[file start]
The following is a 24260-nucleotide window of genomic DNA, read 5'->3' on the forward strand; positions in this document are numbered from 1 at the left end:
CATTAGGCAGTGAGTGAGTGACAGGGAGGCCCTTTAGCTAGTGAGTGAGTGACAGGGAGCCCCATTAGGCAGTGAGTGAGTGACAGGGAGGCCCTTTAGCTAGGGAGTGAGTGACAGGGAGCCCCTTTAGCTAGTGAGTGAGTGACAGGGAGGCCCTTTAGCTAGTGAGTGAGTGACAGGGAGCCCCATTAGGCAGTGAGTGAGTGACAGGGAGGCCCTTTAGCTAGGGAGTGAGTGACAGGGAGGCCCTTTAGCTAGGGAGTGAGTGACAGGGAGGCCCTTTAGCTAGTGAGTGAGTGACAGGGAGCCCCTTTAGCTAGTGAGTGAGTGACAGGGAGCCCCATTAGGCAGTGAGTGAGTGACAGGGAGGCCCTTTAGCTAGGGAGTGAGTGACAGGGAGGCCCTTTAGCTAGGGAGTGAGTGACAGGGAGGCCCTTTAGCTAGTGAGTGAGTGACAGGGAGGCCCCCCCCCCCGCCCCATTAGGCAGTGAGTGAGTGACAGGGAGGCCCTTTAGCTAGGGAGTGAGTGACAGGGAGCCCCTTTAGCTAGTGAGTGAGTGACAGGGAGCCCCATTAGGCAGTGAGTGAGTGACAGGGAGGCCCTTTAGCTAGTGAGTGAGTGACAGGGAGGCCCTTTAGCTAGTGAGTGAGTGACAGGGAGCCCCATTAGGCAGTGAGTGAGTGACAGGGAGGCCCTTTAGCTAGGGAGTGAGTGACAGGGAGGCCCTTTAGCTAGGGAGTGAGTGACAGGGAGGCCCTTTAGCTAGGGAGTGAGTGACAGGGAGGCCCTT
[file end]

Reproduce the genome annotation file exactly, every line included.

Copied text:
The following is a 24260-nucleotide window of genomic DNA, read 5'->3' on the forward strand; positions in this document are numbered from 1 at the left end:
CATTAGGCAGTGAGTGAGTGACAGGGAGGCCCTTTAGCTAGTGAGTGAGTGACAGGGAGCCCCATTAGGCAGTGAGTGAGTGACAGGGAGGCCCTTTAGCTAGGGAGTGAGTGACAGGGAGCCCCTTTAGCTAGTGAGTGAGTGACAGGGAGGCCCTTTAGCTAGTGAGTGAGTGACAGGGAGCCCCATTAGGCAGTGAGTGAGTGACAGGGAGGCCCTTTAGCTAGGGAGTGAGTGACAGGGAGGCCCTTTAGCTAGGGAGTGAGTGACAGGGAGGCCCTTTAGCTAGTGAGTGAGTGACAGGGAGCCCCTTTAGCTAGTGAGTGAGTGACAGGGAGCCCCATTAGGCAGTGAGTGAGTGACAGGGAGGCCCTTTAGCTAGGGAGTGAGTGACAGGGAGGCCCTTTAGCTAGGGAGTGAGTGACAGGGAGGCCCTTTAGCTAGTGAGTGAGTGACAGGGAGGCCCCCCCCCCCGCCCCATTAGGCAGTGAGTGAGTGACAGGGAGGCCCTTTAGCTAGGGAGTGAGTGACAGGGAGCCCCTTTAGCTAGTGAGTGAGTGACAGGGAGCCCCATTAGGCAGTGAGTGAGTGACAGGGAGGCCCTTTAGCTAGTGAGTGAGTGACAGGGAGGCCCTTTAGCTAGTGAGTGAGTGACAGGGAGCCCCATTAGGCAGTGAGTGAGTGACAGGGAGGCCCTTTAGCTAGGGAGTGAGTGACAGGGAGGCCCTTTAGCTAGGGAGTGAGTGACAGGGAGGCCCTTTAGCTAGGGAGTGAGTGACAGGGAGGCCCTT